Paul Biya is the longest serving president on the African continent, longer than even Yoweri Museveni. He came to power in 1982, when the founding president of that unlucky country, Ahmadou Ahidjo, stepped down after he had presided over his country’s decline since 1960.
There was some drama in that changing of the guard. Ahidjo was not particularly popular with the French, and Biya, his prime minister, looked like he could be more useful. So they cooked up a conspiracy involving telling the president he had a terminal cancer and his days were numbered, and maybe it was proper for him to go to France and live his last days in good care and great comfort.
But once in France, Ahidjo sought a second opinion and discovered that his “cancer” had been a hoax hatched to get rid of him and install Biya in his place. So, he came back home and, simply, demanded that Biya give him his job back. All hell broke loose, Biya saying he was there to stay and Ahidjo mobilising his supporters to fight for him in a brief civil war that killed a few people. Biya managed to keep Ahidjo at bay, and when his former master mounted an unsuccessful putsch, had him arrested, tried and sentenced to death, a sentence which was later commuted to life in prison.
Since then, Biya has ruled the country single-handedly, and as his age advanced, he got into the habit of staying out of Cameroon, returning only a few times a year to visit and meet and know his ministers.
Over this period, he has not exactly endeared himself to his people, who have coined very nasty sobriquets for him, including “Sphinx,” or “Dinosaur” or even “Mummy.”
So, why did the “Mummy” think that he could go to Paris for the celebration of his 40 years in power? Well, most probably because he thought his country was too backward to provide the kind of décor for such an auspicious occasion. Having lived so much in Europe he possibly did not know a venue in his country that could do the appropriate catering for the feast.
But when he got to the venue of the event in France, he found irate Cameroonians waiting for him, with clubs, knives and crossbars, chanting expletives and punching and kicking members of Biya’s entourage. Among the chants I could catch from the riot were things like, “Celebrating 40 years of what? Murder, looting? Crap!”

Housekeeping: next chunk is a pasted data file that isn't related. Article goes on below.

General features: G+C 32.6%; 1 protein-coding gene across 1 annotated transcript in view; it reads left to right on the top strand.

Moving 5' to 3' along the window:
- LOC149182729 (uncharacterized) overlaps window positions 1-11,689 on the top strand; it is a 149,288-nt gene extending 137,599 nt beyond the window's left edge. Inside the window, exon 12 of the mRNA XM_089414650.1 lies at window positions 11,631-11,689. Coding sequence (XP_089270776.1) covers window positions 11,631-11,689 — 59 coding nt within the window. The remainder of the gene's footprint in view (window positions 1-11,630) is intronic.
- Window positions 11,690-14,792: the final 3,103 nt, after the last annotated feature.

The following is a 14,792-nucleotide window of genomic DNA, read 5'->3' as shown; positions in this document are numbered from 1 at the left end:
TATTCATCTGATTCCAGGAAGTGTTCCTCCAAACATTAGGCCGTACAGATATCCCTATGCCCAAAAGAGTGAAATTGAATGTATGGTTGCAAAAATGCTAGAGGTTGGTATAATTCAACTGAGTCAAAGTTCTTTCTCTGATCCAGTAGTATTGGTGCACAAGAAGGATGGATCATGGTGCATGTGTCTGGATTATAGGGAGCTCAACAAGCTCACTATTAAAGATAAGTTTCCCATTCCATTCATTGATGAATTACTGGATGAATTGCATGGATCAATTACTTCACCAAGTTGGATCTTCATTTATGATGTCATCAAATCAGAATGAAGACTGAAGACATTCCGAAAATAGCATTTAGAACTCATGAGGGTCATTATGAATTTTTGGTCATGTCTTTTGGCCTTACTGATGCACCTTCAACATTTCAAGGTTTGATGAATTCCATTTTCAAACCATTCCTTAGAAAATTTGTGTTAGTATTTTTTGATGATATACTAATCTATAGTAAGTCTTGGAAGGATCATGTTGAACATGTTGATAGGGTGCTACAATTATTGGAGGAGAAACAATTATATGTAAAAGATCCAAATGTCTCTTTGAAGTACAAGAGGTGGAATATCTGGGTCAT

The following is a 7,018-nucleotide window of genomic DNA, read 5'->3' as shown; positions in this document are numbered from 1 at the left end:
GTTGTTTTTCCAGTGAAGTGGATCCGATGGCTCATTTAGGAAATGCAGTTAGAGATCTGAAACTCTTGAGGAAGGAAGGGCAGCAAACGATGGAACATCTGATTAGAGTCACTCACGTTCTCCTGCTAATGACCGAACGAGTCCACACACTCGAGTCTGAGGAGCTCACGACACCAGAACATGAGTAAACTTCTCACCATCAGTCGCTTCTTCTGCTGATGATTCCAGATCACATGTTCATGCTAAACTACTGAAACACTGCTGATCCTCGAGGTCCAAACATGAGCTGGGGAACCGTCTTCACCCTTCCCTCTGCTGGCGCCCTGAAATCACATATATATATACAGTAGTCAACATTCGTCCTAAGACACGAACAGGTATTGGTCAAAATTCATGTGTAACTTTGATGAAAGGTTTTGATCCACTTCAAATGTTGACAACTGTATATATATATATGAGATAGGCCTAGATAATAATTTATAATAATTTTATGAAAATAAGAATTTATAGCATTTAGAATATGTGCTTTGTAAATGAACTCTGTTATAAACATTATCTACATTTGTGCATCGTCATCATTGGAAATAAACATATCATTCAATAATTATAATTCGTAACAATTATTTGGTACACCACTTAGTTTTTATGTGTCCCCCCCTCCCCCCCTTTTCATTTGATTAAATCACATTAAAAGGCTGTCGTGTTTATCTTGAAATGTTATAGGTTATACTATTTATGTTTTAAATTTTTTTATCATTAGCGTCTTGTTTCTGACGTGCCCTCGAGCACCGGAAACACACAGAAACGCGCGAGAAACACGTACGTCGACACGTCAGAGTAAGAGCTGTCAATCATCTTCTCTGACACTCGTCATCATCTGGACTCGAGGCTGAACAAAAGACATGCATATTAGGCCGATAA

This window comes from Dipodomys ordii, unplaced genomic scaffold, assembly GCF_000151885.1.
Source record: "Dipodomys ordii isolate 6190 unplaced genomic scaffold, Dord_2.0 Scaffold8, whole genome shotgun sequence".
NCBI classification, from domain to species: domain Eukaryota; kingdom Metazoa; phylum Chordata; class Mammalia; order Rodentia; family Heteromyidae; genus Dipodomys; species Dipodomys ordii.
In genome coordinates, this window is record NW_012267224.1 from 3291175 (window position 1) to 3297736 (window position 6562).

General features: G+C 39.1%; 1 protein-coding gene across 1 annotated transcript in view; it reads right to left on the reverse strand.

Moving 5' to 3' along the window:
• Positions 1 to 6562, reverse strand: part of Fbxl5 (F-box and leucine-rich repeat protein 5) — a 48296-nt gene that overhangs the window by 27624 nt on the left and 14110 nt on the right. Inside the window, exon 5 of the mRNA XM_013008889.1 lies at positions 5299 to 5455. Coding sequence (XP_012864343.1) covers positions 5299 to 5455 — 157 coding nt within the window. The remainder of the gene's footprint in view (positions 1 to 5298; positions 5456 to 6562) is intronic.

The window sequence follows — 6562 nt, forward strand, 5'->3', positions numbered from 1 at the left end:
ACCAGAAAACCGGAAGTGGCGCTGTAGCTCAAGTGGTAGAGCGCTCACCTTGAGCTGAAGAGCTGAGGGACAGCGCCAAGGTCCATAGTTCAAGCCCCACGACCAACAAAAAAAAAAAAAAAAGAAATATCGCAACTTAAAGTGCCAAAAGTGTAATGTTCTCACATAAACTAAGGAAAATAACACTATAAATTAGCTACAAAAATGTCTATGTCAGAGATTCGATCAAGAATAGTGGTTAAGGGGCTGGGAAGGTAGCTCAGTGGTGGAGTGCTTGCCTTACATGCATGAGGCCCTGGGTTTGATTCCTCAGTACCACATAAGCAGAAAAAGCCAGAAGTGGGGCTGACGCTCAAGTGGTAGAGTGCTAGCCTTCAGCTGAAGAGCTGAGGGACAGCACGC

While the president was lucky enough to have himself whisked away, there was a fatality in his delegation, reportedly a minister.
To me - and, I daresay, many others, it was clear this old man, who despite his age – he is almost 90— spots jet-black hair, only betrayed by his rickety walk and over-powdered face, tell-tale signs even the vainest of our despots cannot hide - was unaware of his surroundings.
As with most African rulers who have overstayed their welcome, Paul Biya surrounds himself with sycophantic hangers-on who travel with him and keep telling him the things he desperately needs to hear to keep him under the false belief he is still in charge of his country.
Now, in his absence, it is like when the cat is away the mice will play. Well before the fiasco of the president’s anniversary party, in June, his minister back in Cameroon was summoned before a court of law to answer charges of corruption, involving huge defence contracts granted to companies owned by his wife!
So, the former minister appears in court in his dapper, double-breasted suit and looks extremely well-groomed, which is okay for a former minister, I suppose. But to complete the picture of a former minister in touch with the times, the gentleman arrives in court sipping on a coupe of champagne, just to underline what the whole thing was about.
I loved the optics, the spectre of a small Biya doing his thing at home while the big boss is strutting his stuff abroad. It is a case of emulating the leader. In fact, looking at the cheek that this young man was displaying, I had this feeling that he was going to evoke Biya in his defence by saying, “I am only doing what my president is doing, nothing more, nothing less. But it is a sad sign of the times in a country that has a lot of colour.
The story of Cameroon is much more colourful than an overaged president running a bankrupt country. It is about a people that has been traumatised by extreme poverty, growing threats of terror attacks by Islamist groups afflicting the whole subregion and an absentee government by its president who comes to visit from time to time.
A brief historical study shows us that the man Biya is supposed to have conned into early retirement, Ahidjo, was not even the legitimate freedom fighter who had fought to drive the French out of Cameroon. That role was played by Felix-Roland Moumie, who was assassinated by French intelligence agents in Switzerland in 1960, aged 35. His fault was that he was too much like Patrice-Emery Lumumba of Congo, who was also killed for the same reasons: too anti-west, most likely a communist.
Such is Africa for you.